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Male infertility linked to increased prostate cancer risk

Thursday 26 September 2019

"Men who struggle with infertility are at much greater risk of prostate cancer," reports the Sun.

In a new study, Swedish researchers used their databases to investigate what happened to almost all men who fathered a child over 20 years from 1994 to December 2014.

They found men whose babies were born after fertility treatment were more likely to have been diagnosed with prostate cancer in the years since, and more likely to have had prostate cancer at a young age (under 55).

The 2 types of fertility treatment considered were IVF, when sperm and eggs are put together in a laboratory to see if the sperm will penetrate and fertilise the egg, and ICSI (intracytoplasmic sperm injection), where sperm is injected directly into the egg.

ICSI is most commonly used when there's a problem with the man's sperm. For example, if a man does not produce many sperm or they do not swim well.

IVF is sometimes used when the cause of infertility is unknown, or when the problem is with the woman's fertility rather than the man's.

There's no suggestion that fertility treatment causes prostate cancer. But it may be that men who have problems with their sperm, leading to the need for treatment, are at a higher risk of prostate cancer.

This study has some limitations. It did not include men who had fertility treatment and did not become fathers, and the average age of men when they were followed up was 45.

And the overall number of men who developed prostate cancer in all 3 groups was small: 0.28% in the non-treatment group, 0.37% in the IVF group and 0.42% in the ICSI group.

Men with a history of fertility treatment should not be overly concerned.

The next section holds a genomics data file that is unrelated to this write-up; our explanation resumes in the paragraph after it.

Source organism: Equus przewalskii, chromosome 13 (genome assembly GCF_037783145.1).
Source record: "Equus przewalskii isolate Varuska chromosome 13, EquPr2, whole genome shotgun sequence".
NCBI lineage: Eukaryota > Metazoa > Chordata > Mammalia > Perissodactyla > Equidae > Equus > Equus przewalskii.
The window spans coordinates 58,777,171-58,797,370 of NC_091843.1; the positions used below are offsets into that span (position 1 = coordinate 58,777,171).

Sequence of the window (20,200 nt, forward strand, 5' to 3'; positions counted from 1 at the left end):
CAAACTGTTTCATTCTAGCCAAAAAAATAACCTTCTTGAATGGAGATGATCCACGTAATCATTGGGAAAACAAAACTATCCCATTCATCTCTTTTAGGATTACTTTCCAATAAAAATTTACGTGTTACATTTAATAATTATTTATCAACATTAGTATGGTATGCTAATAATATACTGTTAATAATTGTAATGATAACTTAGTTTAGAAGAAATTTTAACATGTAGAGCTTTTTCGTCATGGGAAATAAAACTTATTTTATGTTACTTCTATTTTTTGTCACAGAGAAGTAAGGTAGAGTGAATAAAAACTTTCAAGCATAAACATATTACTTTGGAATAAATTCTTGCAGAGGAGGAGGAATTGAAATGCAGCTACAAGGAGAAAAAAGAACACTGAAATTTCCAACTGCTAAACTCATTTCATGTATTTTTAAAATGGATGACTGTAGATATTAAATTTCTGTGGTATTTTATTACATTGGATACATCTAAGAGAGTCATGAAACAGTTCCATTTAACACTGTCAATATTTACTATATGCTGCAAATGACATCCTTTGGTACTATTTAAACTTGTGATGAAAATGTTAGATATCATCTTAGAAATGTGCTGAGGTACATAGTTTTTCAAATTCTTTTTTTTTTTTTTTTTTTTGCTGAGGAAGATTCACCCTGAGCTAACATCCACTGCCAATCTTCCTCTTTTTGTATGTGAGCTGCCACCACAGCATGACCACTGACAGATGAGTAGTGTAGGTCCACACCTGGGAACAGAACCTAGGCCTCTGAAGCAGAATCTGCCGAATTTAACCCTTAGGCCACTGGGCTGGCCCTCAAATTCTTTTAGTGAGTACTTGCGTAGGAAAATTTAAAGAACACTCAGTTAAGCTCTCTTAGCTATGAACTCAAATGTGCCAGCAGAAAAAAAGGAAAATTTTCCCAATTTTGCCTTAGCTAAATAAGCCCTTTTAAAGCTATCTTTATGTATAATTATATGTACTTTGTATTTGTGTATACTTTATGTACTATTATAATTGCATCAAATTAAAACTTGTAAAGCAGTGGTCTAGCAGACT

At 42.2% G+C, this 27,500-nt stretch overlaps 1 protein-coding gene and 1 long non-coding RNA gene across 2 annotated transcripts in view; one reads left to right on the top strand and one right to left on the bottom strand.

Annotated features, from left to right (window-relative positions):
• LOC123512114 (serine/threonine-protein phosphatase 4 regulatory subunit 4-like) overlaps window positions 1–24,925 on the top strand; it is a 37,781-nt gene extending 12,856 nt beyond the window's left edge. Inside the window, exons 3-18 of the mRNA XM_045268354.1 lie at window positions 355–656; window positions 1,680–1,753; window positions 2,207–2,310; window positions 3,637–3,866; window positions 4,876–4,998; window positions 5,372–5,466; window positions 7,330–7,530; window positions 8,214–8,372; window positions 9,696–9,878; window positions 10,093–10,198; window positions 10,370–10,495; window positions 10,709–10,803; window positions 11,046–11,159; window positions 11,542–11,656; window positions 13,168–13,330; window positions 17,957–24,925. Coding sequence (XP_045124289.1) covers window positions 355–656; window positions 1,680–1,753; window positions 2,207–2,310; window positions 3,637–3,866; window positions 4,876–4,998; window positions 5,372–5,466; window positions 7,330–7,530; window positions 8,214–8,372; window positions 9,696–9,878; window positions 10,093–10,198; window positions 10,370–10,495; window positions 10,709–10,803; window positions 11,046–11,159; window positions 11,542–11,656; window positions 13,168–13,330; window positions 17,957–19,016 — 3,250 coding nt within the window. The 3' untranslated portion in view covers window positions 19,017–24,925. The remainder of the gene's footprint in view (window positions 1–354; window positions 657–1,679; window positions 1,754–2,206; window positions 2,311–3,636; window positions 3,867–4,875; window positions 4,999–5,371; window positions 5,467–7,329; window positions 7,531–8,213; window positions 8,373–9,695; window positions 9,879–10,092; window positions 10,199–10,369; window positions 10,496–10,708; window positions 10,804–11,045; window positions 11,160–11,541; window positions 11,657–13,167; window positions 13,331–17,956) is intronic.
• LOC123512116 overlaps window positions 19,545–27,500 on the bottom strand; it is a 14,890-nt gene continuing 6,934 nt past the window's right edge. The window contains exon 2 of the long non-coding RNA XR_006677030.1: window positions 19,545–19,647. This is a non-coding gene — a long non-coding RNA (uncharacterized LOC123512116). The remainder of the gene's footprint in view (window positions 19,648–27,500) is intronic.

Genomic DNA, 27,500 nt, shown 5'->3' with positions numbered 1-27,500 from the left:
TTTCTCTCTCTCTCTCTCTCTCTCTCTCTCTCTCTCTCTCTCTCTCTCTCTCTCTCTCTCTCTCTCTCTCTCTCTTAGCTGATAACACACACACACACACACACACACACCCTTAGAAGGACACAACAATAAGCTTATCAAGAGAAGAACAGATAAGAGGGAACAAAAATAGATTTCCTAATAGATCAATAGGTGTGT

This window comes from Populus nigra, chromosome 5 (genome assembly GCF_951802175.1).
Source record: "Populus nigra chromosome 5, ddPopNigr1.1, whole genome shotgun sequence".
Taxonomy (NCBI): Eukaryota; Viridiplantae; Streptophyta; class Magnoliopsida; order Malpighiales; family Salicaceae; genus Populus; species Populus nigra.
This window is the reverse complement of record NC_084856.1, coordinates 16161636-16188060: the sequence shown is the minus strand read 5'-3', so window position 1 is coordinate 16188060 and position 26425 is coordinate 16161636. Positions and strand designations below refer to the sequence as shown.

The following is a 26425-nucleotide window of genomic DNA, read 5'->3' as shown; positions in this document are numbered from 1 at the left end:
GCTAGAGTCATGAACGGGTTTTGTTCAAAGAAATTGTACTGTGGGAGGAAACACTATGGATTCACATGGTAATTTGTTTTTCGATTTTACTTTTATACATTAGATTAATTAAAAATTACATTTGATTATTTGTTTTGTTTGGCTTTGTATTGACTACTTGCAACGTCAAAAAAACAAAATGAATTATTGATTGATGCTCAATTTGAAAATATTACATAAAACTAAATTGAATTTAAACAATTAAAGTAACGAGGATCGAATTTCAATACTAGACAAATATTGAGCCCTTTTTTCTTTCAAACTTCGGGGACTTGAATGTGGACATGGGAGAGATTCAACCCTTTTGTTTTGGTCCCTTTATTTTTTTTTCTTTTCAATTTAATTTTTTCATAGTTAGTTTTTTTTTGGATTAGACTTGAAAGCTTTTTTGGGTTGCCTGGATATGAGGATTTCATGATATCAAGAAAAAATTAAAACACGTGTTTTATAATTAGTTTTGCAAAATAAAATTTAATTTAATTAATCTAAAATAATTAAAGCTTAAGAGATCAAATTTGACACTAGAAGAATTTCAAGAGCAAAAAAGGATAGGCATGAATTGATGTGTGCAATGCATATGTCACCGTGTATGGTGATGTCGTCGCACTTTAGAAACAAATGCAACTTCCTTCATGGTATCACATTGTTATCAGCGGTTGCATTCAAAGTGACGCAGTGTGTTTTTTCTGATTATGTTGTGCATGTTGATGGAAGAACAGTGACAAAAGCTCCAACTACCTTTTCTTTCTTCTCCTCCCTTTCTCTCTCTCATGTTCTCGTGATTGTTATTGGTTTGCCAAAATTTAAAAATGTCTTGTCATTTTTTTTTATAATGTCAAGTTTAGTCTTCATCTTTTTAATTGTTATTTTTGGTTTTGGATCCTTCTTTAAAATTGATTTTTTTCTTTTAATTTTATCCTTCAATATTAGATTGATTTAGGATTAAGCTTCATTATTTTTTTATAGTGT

Where did the story come from?

The researchers who carried out the study were from Lund University in Sweden.

It was funded by the Swedish Cancer Foundation, an ALF government grant, Malmö University Hospital Cancer Research Fund, the Swedish Prostate Cancer Research Foundation and the European Association of Urology.

It was published in the peer-reviewed British Medical Journal on an open access basis, so it's free to read online.

The UK media mostly reported the study accurately. But The Times' headline, "Fathering an IVF baby is linked to double the risk of prostate cancer", suggests that it's the act of fathering the baby that increases the risk, which is incorrect.

Fertility treatment was simply used as a "marker" to identify men who were infertile, as this information is not routinely provided in medical records.

But the body of The Times' article was accurate.

What kind of research was this?

This was a cohort study of men who were registered as fathers of children born over 20 years in Sweden.

Cohort studies are useful ways to look for links between risk factors, such as the need for assisted conception, and outcomes, such as prostate cancer.

But they cannot explain the exact nature of the link between them.

What did the research involve?

The researchers used Swedish databases of births to trace all men registered as fathers from 1994 to 2014.

They then used additional databases to trace which men had undergone IVF or ICSI fertility treatment, leading up to the birth of the child, and which men had later been diagnosed with prostate cancer.

The researchers adjusted their figures to take account of the men's ages when their child was conceived (as prostate cancer risk rises with age) and their education level.

They also did a sensitivity analysis, removing all men who had any type of cancer prior to conception.

This is because some types of cancer treatment, such as radiotherapy and chemotherapy, may affect fertility and increase the risk of a second cancer.

The researchers also looked at the treatment men received for prostate cancer.